Bibi Raven warns SEOs in 2023 to not limit yourself by feeling trapped in your link building strategy and reveals some of the key opportunities that you may be missing out on by focusing on just one avenue.
Bill Says: “In 2023, we need to sit down and carve out time in our schedules to clean up our websites. Whether that’s optimising current images on site to load faster, cleaning up widgets and website templates, or looking back at what content is getting indexed and what isn’t. For example, there are lots of large websites that allow their internal search pages to get indexed and deindexed. However, do you really need all this extra thin content on your website?
Our main goals as SEOs are to get more optimised pages, more links, and create more content. However, have you considered the content you have currently? Always look through your existing content and update it accordingly - whether that’s page titles, adding FAQs, or other general cleanup tasks. There’s always lots to clean up, so why not address your current website in 2023 and ensure it’s at its best in all aspects? It’s not always about creating new content.”
One of the things you mentioned is to look at what pages are indexed and not indexed. Is this a good place to start this cleanup exercise?
“Yes, that’s a very good place to start. There are several ways to look at Search Console data, and various other data as well. Some tools enable you to see which pages are indexed and which pages are not. With Search Console, you can look at pages like coverage reports and go on to see which pages are crawled but not indexed.
There will be reasons why pages are not indexed, and sometimes pages get dropped out of the index for no apparent reason. If it’s an important page to you, go back and refresh it. If it’s an article or blog written years ago that’s still relevant as evergreen content, you can go back and refresh and resubmit it to make it rank. Google might already know about it, so it will just be a matter of refreshing it so you can actually get it back in the index and so forth. This is all part of the cleanup process.”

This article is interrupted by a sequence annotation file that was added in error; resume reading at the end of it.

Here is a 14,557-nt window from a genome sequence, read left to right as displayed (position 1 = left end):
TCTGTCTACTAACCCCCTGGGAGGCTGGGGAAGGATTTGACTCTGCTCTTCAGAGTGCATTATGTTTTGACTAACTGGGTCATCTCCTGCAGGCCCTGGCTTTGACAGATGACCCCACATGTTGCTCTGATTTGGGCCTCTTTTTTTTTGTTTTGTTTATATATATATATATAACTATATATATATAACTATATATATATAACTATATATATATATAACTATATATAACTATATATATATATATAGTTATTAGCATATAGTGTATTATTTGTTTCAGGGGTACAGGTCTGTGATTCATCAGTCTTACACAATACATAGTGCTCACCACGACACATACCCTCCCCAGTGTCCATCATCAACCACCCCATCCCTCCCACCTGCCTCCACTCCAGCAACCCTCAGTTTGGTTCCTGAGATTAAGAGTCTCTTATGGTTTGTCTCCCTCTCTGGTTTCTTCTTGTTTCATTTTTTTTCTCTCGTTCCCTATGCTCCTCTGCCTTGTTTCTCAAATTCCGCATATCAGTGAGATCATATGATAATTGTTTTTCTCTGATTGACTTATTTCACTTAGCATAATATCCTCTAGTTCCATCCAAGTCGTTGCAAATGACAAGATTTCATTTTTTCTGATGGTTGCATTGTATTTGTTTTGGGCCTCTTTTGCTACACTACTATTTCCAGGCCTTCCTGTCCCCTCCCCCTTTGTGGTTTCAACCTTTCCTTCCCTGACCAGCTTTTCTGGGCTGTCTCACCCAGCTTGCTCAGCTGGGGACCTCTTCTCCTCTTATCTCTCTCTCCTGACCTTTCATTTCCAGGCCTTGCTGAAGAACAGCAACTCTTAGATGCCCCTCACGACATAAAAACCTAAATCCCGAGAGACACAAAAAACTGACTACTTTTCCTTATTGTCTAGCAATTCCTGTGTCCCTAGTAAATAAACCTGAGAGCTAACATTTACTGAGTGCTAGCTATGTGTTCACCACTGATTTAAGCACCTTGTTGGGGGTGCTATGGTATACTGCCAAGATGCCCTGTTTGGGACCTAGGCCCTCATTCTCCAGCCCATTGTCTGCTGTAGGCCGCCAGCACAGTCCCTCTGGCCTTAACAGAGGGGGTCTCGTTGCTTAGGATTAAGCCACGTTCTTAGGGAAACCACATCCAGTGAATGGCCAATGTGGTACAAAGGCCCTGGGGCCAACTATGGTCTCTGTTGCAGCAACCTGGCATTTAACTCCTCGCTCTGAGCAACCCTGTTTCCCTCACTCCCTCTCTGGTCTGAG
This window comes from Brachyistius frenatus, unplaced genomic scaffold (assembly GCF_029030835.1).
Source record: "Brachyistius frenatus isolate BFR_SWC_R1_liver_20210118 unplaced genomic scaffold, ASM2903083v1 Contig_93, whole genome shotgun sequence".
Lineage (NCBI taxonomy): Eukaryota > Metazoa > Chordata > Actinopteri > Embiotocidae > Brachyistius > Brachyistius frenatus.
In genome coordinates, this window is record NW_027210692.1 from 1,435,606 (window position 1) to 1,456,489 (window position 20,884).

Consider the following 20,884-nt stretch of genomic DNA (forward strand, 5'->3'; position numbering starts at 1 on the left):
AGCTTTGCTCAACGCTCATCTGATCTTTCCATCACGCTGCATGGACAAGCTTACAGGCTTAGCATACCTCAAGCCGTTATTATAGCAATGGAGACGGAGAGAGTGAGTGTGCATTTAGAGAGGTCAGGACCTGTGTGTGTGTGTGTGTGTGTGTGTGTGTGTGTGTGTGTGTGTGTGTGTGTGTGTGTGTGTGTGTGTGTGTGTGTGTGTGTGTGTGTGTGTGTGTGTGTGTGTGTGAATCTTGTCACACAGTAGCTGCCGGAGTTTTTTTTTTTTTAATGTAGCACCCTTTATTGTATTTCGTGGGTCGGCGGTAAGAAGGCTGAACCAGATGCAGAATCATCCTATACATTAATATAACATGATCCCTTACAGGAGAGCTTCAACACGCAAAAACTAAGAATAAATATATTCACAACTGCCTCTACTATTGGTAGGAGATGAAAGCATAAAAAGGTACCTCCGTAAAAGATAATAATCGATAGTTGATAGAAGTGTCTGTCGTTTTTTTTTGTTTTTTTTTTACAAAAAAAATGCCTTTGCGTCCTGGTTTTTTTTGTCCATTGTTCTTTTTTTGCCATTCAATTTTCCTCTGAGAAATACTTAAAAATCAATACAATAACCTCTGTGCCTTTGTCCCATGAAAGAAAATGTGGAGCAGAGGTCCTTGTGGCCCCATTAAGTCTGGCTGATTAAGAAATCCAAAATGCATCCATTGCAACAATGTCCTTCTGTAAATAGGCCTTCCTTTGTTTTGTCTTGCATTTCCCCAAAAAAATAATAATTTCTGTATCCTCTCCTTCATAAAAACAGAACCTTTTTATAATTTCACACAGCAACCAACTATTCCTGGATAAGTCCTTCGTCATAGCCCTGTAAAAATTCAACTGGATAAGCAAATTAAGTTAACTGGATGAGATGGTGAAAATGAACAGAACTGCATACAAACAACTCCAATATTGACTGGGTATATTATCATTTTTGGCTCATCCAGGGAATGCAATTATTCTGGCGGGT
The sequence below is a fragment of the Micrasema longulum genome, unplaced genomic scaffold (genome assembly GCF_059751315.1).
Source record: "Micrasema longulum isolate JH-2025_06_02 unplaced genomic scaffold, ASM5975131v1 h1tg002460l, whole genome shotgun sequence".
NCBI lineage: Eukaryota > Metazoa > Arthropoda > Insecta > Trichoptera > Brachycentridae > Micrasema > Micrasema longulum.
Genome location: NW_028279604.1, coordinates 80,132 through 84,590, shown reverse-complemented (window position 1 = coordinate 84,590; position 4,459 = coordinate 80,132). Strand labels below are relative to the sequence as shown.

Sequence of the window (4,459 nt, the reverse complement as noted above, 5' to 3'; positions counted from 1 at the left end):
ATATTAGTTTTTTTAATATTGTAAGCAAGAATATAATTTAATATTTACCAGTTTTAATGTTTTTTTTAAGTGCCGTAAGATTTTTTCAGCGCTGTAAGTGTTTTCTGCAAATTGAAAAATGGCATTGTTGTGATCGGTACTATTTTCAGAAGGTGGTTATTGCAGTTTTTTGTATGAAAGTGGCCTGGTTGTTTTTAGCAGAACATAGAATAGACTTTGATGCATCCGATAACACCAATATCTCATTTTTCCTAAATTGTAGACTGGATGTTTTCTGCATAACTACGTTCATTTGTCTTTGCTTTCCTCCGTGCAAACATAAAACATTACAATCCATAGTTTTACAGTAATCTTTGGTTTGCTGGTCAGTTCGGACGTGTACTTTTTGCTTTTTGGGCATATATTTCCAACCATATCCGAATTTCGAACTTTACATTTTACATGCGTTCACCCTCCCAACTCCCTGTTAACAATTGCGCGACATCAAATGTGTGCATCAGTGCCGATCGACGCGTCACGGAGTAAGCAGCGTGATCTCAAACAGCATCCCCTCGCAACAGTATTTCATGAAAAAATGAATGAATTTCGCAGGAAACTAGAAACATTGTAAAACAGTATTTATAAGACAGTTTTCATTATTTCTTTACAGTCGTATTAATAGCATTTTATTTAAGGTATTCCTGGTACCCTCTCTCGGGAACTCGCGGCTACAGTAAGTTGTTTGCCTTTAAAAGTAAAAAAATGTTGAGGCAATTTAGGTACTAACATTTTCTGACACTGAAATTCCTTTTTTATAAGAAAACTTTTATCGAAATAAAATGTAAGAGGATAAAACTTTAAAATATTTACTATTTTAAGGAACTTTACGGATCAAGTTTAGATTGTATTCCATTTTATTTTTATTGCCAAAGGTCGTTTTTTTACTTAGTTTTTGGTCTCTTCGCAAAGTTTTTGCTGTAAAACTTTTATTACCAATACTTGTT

Why might Google deindex a page that has good content on it? Would it be because the internal links aren’t directly from the homepage or significant pages to a site anymore and it’s not getting that deemed authority from your site?
“That’s one possibility but, in all honesty, we don’t know why certain pages just get dropped. It could be internal links, it could be fewer clicks from search results. Sometimes random pages get dropped as a hiccup in Google’s crawling and indexing processes. The main thing is: if it’s a page where you can go in and change one thing and resubmit it, that page could be indexed again within 10-15 minutes. In this event, it might not have been the quality of the page that caused it to fall but some other reason that Google came up with.
It’s important to do a bit more investigation into crawled pages that are not indexed. There are some cases where certain pages are just not indexed.”
Could it be as simple as updating your titles if they’re not deemed as relevant as other pages?
“Yes. By going back and tactically crawling sites you can figure out whether there’s a reason why certain pages drop. Analytics comes into play too. If you have a list of URLs and there haven’t been any traffic clicks to that page in a year or two, you need to determine why. Is it because it’s not indexed anymore or is it because it’s just not relevant content anymore?”
How much content is thin nowadays? Is it a certain number of words or is it just not answering a question sufficiently enough?
“When it comes to thin content, there could be a page that ranks very well and that’s very appropriate, but has just 100 words on it. If this answers the question for the user then that’s great. However, it’s always best to look for duplicate content issues.